Track day missile: Ducati Panigale 1199R First Ride Review

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Riding Ducati’s homologated world superbike, the Panigale 1199R, on the historical Imola circuit was certainly one helluva experience to write home about. Here it is
Story: Aspi Bhathena
Photography: Milagro

We are at the historical circuit of Imola to ride Ducati’s homologated world superbike, the Panigale 1199R. This ride has added significance because it was at Imola where it all began for Ducati way back in 1972 when Paul Smart took a sensational win in the Imola 200 International on the GT750. One reason why Ducati have launched the Panigale 1199R after the 1299 is because there is a capacity cap of 1,200 cc for twin-cylinder motorcycles in the FIM World Superbike Championship.

The superbikes have never been as close to racing motorcycles as they are today. This is thanks to the new FIM rules which insist that they use the same pistons, con-rods, crankshaft and cylinder-heads with limited modifications. This has one upshot: while trying to keep the cost of racing motorcycles down what the FIM has done is pushed the cost of superbikes higher! Today it is not possible to make a racing motorcycle without exotic materials.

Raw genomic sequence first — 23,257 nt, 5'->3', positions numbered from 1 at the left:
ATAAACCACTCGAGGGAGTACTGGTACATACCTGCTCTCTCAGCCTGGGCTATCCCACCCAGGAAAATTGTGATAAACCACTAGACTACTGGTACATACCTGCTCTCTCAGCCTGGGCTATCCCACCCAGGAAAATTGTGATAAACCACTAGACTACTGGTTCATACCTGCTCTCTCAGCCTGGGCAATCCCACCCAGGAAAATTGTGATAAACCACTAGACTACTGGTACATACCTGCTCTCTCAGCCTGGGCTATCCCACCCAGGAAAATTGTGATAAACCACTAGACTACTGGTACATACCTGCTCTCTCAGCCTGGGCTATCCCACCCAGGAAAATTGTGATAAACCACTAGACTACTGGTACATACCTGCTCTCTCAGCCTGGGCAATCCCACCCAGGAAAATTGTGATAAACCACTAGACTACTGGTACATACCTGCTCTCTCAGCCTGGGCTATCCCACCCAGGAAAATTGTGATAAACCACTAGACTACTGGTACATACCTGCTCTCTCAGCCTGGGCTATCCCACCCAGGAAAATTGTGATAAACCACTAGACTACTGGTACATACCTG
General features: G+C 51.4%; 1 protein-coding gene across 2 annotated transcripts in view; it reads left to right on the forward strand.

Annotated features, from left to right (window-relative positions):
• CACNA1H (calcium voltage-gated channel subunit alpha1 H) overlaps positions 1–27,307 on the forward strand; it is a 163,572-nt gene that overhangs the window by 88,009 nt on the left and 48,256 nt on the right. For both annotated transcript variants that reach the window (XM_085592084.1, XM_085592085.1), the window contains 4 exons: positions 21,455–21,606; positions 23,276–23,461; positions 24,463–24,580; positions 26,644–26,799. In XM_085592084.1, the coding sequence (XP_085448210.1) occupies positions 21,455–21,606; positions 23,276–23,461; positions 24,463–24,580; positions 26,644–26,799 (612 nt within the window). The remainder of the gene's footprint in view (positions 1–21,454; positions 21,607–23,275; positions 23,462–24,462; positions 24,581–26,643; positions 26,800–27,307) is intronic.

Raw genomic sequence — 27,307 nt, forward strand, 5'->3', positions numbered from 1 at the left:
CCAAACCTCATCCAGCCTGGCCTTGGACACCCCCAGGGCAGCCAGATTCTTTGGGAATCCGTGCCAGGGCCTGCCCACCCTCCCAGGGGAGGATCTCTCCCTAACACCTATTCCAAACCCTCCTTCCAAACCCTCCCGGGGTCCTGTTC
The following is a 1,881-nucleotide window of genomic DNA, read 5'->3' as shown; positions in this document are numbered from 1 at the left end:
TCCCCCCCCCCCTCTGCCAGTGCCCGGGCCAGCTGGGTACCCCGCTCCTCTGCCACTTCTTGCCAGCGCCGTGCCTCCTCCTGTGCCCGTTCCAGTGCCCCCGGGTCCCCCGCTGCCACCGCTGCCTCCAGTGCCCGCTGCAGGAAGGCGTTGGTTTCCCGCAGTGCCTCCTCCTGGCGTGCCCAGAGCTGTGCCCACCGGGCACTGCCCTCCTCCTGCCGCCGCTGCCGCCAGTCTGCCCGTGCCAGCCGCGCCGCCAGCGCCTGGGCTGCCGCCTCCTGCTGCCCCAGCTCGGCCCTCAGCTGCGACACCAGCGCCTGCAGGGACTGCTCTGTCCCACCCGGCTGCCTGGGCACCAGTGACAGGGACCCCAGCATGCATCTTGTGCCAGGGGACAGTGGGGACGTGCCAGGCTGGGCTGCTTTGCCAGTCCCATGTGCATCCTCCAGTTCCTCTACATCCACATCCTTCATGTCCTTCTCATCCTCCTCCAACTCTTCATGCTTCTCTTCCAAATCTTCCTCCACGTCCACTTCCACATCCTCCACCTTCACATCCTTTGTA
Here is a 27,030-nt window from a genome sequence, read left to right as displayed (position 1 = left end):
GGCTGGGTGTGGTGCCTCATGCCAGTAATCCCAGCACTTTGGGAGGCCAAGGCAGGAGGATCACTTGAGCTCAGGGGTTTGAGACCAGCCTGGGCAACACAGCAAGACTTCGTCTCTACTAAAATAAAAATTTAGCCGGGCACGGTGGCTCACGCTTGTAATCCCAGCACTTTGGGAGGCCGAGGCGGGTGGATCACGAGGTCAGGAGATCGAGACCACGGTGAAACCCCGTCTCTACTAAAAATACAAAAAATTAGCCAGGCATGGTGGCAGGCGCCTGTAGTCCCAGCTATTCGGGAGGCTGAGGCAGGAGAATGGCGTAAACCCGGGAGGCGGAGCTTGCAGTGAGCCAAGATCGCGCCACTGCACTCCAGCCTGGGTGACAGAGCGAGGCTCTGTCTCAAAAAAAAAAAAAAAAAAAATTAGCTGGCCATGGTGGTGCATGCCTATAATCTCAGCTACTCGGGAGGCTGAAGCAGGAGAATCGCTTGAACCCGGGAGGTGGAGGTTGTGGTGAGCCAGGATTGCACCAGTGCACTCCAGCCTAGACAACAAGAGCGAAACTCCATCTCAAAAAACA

2015 Ducati 1199 Panigale R web 1Since the 1199R is primarily meant for track use, Ducati have made a lot of changes in the engine internals as compared to the 1299S. Starting at the bottom of the engine, the crankshaft is lighter and balanced with tungsten with titanium con-rods and low-friction two-ring pistons with SBK crowns. The inlet and exhaust valves are titanium with high-lift cams. The engine’s compression ratio has been increased from 12.5 to 13.2:1. The exhaust pipes are 10 millimetres larger with titanium silencers and carbon end-caps. If you take the changes into consideration, it means maximum performance at the cost of bottom-end torque and that is what it does with a drop in torque from 144.6 Nm at 8,750 RPM to 136.2 Nm at 10,250 RPM. The peak power remains the same but it comes in higher at 11,500 RPM as compared to 10,500 RPM in the case of the Panigale S, and now the R red-lines at 12,500 RPM as compared to 12,000 in the case of the S. The R also has a clutch that is specifically designed for racing.

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